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When I started training my first dog in 1985 I did everything my trainers told me but made slow progress. It wasn’t until years later, when I learned the scientific principles that guide learning in animals that I learned to train efficiently and to easily solve new training problems. Probably 90% of behavioral issues we have with our pets can be solved by understanding and applying the basic learning principles. (For more information see our new DVD: Pet Dogs, Problem Dogs, High Performance Dogs: How Science Can Take Your Training to a New Level). Here are some examples described by one of our summer college student interns, Celine Barbier.

What I Learned During My Internship

From August 13th to September 17th, I had the opportunity to work as an intern for Dr. Sophia Yin.  I volunteered 29 hours of my time a week. Four of these hours were set up as behavior rounds in a classroom setting and dedicated to learning about behavior modification, developing problem-solving skills and mastering technical skills. The rest of my hours were spread out between helping out the CattleDog Publishing business, taking care of the various furred or feathered animals around and most of all working on behavior. I had volunteered previous quarters and I had gained a basic knowledge of learning theory but this internship really helped me become more comfortable in the science of behavior modification and taught me a few lessons along the way.

Lesson 1: When training a behavior, it is essential to define your goal and criteria as precisely as possible so the animal knows what you want

One of our first tasks was to work with the house cat, Dante, who was harassing our Operations Manager, Sharon, whenever she had food out. He would also constantly meow for attention. We wanted to train him that he would get kibble or treats only by lying on his bed and that only quiet sitting would be rewarded with attention. First, we had to define a criterion. We knew what our end goal was. However, we first had to break down the behavior into little incremental steps and start with behaviors that we knew the cat could perform.

So the first step was to have him sit on his cat tree quietly for 1 second. As soon as he was quiet for a second, we would hurry up and pet him for a few seconds as reward and then take our hands away. Then we tried to reward again when he was quite again for 1 second. Then we systematically increase the interval that he had to be quiet in order to get rewards. We had to make sure to be far enough away from Dante because otherwise he would rub against us while meowing and get rewarded that way for meowing. We thought we had it all figured out. Sadly, Dante disagreed with us. He would go on bouts of meowing for a while then be quiet. We would reward him with petting, since attention was a motivator. However, he would start meowing a lot again and we could not seem to increase the time spent quiet enough.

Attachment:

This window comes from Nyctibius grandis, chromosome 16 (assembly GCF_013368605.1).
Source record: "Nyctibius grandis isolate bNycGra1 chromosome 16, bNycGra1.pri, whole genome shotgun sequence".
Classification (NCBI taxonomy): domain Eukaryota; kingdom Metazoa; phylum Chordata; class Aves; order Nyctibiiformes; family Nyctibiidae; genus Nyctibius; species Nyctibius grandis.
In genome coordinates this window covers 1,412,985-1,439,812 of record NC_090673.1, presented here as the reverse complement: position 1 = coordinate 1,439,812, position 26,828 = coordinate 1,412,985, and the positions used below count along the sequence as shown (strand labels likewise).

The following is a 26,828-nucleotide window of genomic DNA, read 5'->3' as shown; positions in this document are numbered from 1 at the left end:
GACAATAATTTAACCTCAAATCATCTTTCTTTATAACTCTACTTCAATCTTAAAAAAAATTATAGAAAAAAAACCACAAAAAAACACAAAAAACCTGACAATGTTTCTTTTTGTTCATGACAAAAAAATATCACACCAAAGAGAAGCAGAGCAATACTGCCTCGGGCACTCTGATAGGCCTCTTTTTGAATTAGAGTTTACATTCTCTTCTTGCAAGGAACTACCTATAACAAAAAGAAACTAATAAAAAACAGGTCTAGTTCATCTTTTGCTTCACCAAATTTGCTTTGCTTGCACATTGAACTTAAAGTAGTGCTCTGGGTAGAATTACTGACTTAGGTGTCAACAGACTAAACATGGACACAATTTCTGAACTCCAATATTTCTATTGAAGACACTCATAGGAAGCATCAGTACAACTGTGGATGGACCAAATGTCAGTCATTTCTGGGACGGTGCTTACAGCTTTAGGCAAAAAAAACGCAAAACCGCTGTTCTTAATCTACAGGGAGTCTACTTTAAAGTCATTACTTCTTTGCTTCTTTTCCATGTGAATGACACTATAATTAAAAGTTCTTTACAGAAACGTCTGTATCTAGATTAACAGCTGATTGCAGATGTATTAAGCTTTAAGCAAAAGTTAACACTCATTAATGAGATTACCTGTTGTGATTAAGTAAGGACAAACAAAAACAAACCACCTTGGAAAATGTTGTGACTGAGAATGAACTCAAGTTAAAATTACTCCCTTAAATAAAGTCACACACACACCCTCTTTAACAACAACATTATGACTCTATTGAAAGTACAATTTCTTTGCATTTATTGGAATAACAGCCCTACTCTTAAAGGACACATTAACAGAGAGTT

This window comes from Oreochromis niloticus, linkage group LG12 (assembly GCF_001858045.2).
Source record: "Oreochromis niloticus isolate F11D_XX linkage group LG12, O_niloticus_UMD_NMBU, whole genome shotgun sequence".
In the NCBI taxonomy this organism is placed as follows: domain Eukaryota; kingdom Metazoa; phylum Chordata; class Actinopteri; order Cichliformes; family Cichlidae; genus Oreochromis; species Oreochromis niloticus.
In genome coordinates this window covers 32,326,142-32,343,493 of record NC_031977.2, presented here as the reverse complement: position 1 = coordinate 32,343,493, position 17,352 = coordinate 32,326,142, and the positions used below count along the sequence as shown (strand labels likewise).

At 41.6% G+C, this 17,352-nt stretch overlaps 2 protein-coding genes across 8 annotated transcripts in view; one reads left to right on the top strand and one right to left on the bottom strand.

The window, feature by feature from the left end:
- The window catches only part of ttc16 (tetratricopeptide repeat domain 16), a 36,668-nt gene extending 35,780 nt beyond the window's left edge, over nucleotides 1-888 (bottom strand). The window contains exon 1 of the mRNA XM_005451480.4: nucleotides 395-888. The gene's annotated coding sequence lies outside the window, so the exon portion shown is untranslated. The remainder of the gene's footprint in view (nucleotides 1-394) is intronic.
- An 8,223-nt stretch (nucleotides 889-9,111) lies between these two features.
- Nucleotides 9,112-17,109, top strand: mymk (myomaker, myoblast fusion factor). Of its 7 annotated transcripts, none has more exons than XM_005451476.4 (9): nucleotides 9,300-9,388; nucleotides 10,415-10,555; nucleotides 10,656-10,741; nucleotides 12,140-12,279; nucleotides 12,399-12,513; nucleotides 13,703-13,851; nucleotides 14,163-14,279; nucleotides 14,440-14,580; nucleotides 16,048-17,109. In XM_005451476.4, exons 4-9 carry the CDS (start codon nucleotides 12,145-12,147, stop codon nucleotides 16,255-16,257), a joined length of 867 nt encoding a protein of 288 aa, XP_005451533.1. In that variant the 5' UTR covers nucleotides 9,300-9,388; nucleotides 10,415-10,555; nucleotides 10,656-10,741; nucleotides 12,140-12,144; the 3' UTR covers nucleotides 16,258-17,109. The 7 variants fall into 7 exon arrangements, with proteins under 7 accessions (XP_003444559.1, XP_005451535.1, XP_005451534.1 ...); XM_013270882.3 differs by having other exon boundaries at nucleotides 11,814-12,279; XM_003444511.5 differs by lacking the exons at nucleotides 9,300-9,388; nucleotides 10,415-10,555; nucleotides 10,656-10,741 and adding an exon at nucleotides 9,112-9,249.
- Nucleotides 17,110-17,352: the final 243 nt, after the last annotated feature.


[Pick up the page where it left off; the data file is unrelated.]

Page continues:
We tried different approaches. At first we felt that maybe we weren’t delivering the reward fast enough for him to understand that what was being rewarded was the quiet. We had positioned our bodies to be turned away from Dante when he was meowing and towards him when he was quiet. As a result, sometimes he was meowing again by the time we were turning to face him. We used a clicker as a bridging stimulus to try and close that gap but even with the click, he would start meowing before we got the treat to him. Plus, according to the Matching Law, the longer between the click and the reward the less value the reinforcement.

We also realized that some people working at the office were still rewarding Dante for meowing for attention by going towards him and talking to him, petting him, or playing with him.. We hadn’t told the people working there that Dante was in training, nor what they should do or refrain from doing when faced with the unwanted behavior. So, we explained that we wanted to train Dante to sit quietly on his tree and that they should remove their attention from him within 0.5 seconds every time he exhibited the unwanted behavior and that they should reward quiet behavior instead. They could remove the reward by pulling their hand away if they had been petting him or stay quiet if they had been talking to him. For the other behavior we were training, where we wanted Dante to sit quietly when Sharon had food out, we told Sharon to avoid giving food to Dante when he did this, but instead to only reward him when he was sitting on his tree quietly. If needed she could lure him from her desk to his tree with a Greenie® treat. She could give him one when he sat and additional treats at longer and longer intervals when he remained there quietly.